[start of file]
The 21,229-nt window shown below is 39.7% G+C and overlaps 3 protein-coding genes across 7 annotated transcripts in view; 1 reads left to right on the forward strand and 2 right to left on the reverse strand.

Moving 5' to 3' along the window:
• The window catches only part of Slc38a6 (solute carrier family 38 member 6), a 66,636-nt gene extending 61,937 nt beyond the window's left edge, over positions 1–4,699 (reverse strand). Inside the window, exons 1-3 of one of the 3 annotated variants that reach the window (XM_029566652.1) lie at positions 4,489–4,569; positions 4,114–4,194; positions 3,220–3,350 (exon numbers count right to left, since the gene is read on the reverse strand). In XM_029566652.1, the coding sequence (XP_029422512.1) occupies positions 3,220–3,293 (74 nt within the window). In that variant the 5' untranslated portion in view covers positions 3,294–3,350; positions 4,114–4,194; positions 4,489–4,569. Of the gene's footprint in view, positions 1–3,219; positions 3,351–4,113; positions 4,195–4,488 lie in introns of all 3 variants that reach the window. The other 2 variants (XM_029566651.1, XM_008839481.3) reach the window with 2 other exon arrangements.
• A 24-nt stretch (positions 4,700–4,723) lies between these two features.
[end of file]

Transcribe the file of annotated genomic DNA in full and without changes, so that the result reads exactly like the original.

The 21,229-nt window shown below is 39.7% G+C and overlaps 3 protein-coding genes across 7 annotated transcripts in view; 1 reads left to right on the forward strand and 2 right to left on the reverse strand.

Moving 5' to 3' along the window:
• The window catches only part of Slc38a6 (solute carrier family 38 member 6), a 66,636-nt gene extending 61,937 nt beyond the window's left edge, over positions 1–4,699 (reverse strand). Inside the window, exons 1-3 of one of the 3 annotated variants that reach the window (XM_029566652.1) lie at positions 4,489–4,569; positions 4,114–4,194; positions 3,220–3,350 (exon numbers count right to left, since the gene is read on the reverse strand). In XM_029566652.1, the coding sequence (XP_029422512.1) occupies positions 3,220–3,293 (74 nt within the window). In that variant the 5' untranslated portion in view covers positions 3,294–3,350; positions 4,114–4,194; positions 4,489–4,569. Of the gene's footprint in view, positions 1–3,219; positions 3,351–4,113; positions 4,195–4,488 lie in introns of all 3 variants that reach the window. The other 2 variants (XM_029566651.1, XM_008839481.3) reach the window with 2 other exon arrangements.
• A 24-nt stretch (positions 4,700–4,723) lies between these two features.